Vote to end German political instability is essential
Acceptance of a coalition deal with Angela Merkel by the Social Democrats will end uncertainty and be of benefit to China and the global economy
China and the European Union count on Germany having a strong government to ensure global stability and growth. A provisional coalition agreement between chancellor Angela Merkel’s Christian Democrats and Martin Schultz’s Social Democrats raises hopes that almost five months of political uncertainty could soon end.
Members of the latter will vote early next month on whether to accept the deal and they would be wise to approve it. To do otherwise could have dire consequences for closer European integration and more widely, open economies, multilateralism and global governance.
Schultz was under pressure from his party not to again join a Merkel-led government; previously as a junior partner, it has lost voter support and the ability to forcefully push a pro-EU agenda.
But the chancellor could not allow the world’s fourth biggest economy to endure for much longer without a government and was reluctant to limp on as a minority leader or face another election, so offered enticing incentives.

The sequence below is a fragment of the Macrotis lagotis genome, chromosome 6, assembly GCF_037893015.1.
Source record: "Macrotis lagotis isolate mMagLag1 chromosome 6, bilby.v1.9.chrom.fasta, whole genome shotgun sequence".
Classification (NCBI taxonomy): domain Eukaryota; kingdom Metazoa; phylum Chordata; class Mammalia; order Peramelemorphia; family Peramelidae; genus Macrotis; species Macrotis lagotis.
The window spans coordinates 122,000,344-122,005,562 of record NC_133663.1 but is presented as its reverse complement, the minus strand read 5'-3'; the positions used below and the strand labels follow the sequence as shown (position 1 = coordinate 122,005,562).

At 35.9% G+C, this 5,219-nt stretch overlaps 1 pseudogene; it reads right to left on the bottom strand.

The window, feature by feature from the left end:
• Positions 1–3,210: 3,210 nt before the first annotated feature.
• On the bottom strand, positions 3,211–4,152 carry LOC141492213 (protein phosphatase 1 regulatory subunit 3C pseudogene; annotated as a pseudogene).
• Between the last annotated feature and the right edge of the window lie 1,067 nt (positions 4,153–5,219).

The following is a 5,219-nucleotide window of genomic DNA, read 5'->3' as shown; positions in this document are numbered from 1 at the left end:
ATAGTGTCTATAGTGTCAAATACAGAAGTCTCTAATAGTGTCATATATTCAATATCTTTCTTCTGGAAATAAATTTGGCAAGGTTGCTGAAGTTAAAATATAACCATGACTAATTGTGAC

She has handed over the key finance and foreign ministries, giving the Social Democrats significant power and influence and perhaps hastening the end of her chancellorship.
Among them are structural weaknesses in the euro, rising nationalism that opposes greater European integration and ailing southern economies.
China has every interest in seeing such problems dealt with; it needs the 28-nation grouping to help promote multilateral trade and globalisation, for its belt and road initiative, to attain climate change targets and reform the global governance system.
Together, China and the EU account for a quarter of the world’s population and a third of global GDP.
Germany has great economic and political power within the EU and is integral to ensuring the grouping’s success.
Complicating matters is Merkel’s weakened standing and Schultz’s decision to step aside as party leader and not to take the post of foreign minister. Elections in Italy on March 4, the same day the results of the Social Democrats’ referendum are to be announced, increase the uncertainty. But with German political stability in the balance, a vote of approval is essential.